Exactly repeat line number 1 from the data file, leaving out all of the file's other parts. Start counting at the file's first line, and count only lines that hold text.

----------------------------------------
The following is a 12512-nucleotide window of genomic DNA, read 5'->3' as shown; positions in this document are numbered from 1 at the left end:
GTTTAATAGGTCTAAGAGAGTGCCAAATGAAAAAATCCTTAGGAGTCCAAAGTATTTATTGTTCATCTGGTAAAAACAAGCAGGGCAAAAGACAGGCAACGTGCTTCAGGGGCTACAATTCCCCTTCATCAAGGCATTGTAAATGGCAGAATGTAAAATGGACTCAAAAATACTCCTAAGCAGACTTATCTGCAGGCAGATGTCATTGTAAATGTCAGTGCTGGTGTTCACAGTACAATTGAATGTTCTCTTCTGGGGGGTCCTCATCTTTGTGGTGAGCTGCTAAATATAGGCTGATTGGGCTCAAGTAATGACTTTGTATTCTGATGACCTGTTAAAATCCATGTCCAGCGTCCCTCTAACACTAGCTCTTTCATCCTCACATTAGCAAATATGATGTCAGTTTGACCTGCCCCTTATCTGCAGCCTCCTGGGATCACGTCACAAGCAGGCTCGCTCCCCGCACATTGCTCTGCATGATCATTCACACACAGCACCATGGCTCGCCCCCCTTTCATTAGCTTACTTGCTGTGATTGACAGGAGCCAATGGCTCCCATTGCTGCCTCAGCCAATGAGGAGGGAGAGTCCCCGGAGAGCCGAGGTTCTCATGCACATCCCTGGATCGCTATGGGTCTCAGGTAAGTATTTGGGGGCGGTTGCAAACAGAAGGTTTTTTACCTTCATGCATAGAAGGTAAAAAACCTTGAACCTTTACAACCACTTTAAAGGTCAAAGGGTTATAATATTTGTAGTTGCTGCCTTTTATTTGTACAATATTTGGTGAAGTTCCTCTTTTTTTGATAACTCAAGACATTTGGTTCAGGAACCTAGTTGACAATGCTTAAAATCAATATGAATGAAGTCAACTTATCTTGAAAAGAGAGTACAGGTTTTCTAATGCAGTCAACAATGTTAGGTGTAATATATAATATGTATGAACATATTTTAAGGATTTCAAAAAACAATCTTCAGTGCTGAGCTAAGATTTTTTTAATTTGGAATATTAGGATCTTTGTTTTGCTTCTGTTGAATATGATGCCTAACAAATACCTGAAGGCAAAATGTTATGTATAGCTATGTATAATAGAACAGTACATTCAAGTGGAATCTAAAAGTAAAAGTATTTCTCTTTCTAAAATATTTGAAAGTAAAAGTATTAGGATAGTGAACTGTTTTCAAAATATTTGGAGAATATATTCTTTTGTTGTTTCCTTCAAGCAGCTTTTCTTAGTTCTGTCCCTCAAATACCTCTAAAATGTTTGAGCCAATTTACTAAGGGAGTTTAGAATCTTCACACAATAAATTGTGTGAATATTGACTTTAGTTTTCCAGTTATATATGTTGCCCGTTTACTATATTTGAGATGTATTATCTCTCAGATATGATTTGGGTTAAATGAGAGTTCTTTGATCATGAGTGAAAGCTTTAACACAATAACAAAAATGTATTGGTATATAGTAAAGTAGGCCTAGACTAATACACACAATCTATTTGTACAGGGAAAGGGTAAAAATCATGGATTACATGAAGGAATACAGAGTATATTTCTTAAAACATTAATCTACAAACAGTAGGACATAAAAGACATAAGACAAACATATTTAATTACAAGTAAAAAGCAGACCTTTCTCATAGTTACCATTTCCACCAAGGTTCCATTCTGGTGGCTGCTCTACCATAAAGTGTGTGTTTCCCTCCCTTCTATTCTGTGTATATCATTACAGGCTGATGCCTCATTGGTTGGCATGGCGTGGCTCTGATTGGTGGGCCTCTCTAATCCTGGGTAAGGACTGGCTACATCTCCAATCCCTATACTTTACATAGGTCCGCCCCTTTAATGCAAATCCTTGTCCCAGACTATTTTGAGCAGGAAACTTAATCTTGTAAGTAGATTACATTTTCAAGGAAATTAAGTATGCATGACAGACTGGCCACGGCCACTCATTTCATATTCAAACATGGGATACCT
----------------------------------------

The following is a 12512-nucleotide window of genomic DNA, read 5'->3' as shown; positions in this document are numbered from 1 at the left end: